Ali Amini, a Christian convert arrested on 10 December 2017 in his workplace in Tabriz, is still being held in prison without charge. Plain clothed security authorities raided his workplace, searched it thoroughly for any Christian materials and confiscated some of Ali’s personal belongings, including his laptop and mobile phone. His elderly father was present during the raid.
A spokesperson for organisation Article 18, Kiarash Alipour, told Mohabat News: “Christian convert Ali Amini is still being held in Tabriz’s central prison two months after his sudden arrest. Authorities have yet to announce the reason for his arrest.”
Ali, who is known as Philip among his friends, is married and is the father of two young children, aged three and one.
Tabriz is capital of East Azerbaijan province in northwest Iran, and the majority of its residents are Azeri-speaking.
Two more Christians held in Evin Prison
Christian converts Majidreza Souzanchi Kushani and Fatimeh Mohammadi have been held in Evin Prison in Tehran since they were summoned to the intelligence offices on 17 November 2017 and arrested. They are both members of a house church that meets in Tehran.
Majidreza has been charged with membership of evangelistic groups and conducting evangelism under Article 498 of the penal code, which criminalises the establishment of any group that aims to “disrupt national security”. He could face between two and ten years in prison if found guilty. However, it is possible that he will be charged under Article 500, which states: “Whoever engages in any type of propaganda against the Islamic Republic of Iran or in support of opposition groups and associations, shall be sentenced to three months to one year of imprisonment.”
Fatimeh is in the women’s ward of Evin prison (pictured), while Majidreza was recently transferred from Ward 209, which is under the control of the intelligence services, to Ward 4.
UN human rights experts call on Iran to ensure fair trial for Christians
UN human rights experts have called on Iran to ensure a fair and transparent hearing for three Iranian Christians who are waiting to have their appeals heard at the Revolutionary Court in Tehran. The Revolutionary Court judge has the power to end the cases, confirm the sentences or refer the cases to the Supreme Court.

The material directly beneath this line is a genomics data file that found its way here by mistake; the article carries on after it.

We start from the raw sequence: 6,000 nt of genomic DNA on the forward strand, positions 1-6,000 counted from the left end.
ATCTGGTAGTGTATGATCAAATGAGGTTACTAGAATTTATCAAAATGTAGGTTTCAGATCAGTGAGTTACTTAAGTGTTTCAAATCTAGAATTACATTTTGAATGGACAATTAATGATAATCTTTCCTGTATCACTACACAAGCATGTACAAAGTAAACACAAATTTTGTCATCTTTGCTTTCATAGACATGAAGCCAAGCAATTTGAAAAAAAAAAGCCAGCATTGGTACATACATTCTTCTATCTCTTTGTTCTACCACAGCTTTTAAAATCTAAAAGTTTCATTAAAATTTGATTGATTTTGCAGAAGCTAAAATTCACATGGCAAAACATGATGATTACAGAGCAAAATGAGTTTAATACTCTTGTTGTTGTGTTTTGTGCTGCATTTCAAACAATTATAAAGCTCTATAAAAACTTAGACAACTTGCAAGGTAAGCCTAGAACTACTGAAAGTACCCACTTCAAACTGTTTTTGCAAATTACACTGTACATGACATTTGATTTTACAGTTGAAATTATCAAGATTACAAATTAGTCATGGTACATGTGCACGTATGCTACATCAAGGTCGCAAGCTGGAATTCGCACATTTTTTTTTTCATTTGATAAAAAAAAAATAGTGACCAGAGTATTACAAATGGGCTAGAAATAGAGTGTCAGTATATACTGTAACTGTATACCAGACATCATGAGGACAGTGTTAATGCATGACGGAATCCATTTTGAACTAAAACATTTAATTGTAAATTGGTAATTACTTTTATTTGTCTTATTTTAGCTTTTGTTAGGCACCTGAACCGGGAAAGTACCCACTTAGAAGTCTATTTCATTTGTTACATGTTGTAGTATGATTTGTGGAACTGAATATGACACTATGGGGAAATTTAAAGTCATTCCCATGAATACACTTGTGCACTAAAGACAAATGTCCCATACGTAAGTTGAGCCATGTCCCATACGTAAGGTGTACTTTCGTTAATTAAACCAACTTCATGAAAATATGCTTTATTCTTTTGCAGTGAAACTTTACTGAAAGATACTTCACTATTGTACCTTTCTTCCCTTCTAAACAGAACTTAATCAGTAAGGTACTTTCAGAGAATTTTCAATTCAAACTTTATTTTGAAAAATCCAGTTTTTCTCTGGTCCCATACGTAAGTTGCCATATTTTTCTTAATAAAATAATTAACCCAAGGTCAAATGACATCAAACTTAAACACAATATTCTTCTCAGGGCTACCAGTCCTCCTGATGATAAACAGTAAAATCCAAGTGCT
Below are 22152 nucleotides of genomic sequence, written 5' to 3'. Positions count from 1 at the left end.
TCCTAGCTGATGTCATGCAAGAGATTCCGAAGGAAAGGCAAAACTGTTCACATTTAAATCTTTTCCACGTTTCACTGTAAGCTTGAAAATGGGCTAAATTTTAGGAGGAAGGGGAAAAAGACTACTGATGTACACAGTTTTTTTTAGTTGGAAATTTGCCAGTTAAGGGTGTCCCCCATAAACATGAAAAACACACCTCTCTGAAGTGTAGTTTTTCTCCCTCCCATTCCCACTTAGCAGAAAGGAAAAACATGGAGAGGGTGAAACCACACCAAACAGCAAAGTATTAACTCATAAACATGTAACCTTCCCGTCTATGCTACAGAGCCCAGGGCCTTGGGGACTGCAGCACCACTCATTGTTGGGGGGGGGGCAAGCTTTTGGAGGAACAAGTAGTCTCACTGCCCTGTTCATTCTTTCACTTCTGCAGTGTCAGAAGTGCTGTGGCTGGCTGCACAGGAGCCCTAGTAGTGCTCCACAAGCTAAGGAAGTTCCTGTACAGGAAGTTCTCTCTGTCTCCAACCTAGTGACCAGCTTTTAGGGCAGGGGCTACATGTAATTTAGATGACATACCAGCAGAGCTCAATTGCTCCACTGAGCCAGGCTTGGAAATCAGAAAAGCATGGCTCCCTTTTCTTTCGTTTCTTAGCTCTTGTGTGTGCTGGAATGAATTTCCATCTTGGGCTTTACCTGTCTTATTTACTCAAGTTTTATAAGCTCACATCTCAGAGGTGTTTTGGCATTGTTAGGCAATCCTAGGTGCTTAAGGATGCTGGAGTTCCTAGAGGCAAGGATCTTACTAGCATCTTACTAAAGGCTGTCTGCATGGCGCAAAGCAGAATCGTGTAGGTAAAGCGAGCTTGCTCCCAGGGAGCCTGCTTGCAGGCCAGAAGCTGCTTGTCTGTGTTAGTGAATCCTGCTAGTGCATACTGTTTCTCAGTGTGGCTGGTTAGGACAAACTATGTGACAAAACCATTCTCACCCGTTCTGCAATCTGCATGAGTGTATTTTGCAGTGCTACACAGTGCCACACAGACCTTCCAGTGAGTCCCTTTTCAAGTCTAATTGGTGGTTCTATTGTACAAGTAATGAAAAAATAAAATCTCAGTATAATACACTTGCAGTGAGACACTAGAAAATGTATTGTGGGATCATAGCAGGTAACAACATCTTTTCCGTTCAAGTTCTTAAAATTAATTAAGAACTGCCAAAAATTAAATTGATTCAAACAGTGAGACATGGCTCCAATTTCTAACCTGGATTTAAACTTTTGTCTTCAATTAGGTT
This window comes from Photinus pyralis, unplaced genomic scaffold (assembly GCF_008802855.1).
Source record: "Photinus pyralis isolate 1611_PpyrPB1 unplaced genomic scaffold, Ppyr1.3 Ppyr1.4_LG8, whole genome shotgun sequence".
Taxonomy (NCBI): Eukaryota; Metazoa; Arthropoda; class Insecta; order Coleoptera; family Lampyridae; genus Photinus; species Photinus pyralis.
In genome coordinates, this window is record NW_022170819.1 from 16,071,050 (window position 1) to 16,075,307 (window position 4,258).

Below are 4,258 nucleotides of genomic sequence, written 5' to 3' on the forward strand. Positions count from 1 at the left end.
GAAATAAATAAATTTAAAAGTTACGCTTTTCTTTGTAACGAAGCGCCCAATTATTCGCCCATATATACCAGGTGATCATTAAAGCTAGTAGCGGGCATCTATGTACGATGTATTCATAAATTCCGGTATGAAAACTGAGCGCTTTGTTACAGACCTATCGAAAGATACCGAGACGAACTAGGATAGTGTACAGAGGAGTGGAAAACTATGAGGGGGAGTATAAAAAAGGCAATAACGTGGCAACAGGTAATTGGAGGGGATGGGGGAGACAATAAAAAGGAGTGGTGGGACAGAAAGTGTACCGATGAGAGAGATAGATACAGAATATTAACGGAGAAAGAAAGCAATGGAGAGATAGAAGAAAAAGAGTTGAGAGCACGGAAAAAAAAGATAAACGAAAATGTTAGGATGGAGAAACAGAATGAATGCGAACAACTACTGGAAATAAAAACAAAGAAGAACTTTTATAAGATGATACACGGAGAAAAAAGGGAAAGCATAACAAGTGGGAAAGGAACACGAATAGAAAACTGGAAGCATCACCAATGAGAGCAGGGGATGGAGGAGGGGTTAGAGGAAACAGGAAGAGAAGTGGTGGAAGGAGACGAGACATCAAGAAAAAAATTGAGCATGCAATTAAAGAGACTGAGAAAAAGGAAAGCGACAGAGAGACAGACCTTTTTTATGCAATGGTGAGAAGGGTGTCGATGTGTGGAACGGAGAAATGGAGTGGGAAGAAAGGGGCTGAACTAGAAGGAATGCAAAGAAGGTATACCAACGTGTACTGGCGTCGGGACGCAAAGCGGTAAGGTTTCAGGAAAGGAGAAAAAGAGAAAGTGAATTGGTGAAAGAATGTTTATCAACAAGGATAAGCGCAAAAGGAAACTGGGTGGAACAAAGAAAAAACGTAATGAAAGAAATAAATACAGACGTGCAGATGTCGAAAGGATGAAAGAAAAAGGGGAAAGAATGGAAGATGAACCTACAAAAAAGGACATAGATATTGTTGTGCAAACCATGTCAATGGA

One of the three Christians, Hadi Asgari, is in prison, while the other two, Pastor Victor Bet Tamraz and Amin Afshar Naderi, are out on bail. They were given ten-year prison sentences at a hearing in July 2017, and Amin Afshar Naderi (pictured) received an additional five years for blasphemy.
In a joint statement issued on 2 February, the four Special Rapporteurs said, “We are deeply concerned by the long jail sentences imposed at a previous hearing on Pastor Victor Bet Tamraz, Amin Afshar Naderi and Hadi Asgari for allegedly ‘conducting evangelism’ and ‘illegal house church activities’, and similar charges that, according to the authorities, amount to acting against national security, completely contrary to Iran’s international obligations under the UDHR and the ICCPR. We are additionally concerned about the lack of healthcare made available to them while in detention and, in particular, about the current health condition of Mr Asgari who remains in prison. We strongly call on the Government to ensure that the final review hearing is fair and transparent, in accordance with Iran’s obligations under international human rights law.”
The UN Special Rapporteurs expressed concern that the prosecution of the three Christians is not an isolated case: “We are aware of several other reported cases in which members of the Christian minority have received heavy sentences after being charged with ‘threatening national security’, either for converting people or for attending house churches. This shows a disturbing pattern of individuals being targeted because of their religion or beliefs, in this case a religious minority in the country. Members of the Christian minority in Iran, particularly those who have converted to the faith, are facing severe discrimination and religious persecution.”
The Rapporteurs said that the authorities must ensure fair trials for all, including religious minorities, and added, “We also urge the Government to immediately and unconditionally release all those who have been arrested and detained for exercising their right to freedom of religion or belief.” They notified the Government of Iran of their concerns.
The UN experts who issued the statement are: Ahmed Shaheed, Special Rapporteur on freedom of religion or belief; Asma Jahangir, Special Rapporteur on Iran; Fernand de Varennes, Special Rapporteur on minority issues; and Dainius Pūras, Special Rapporteur on the right to health.
(Middle East Concern/Mohabat News/Office of the High Commissioner for Human Rights)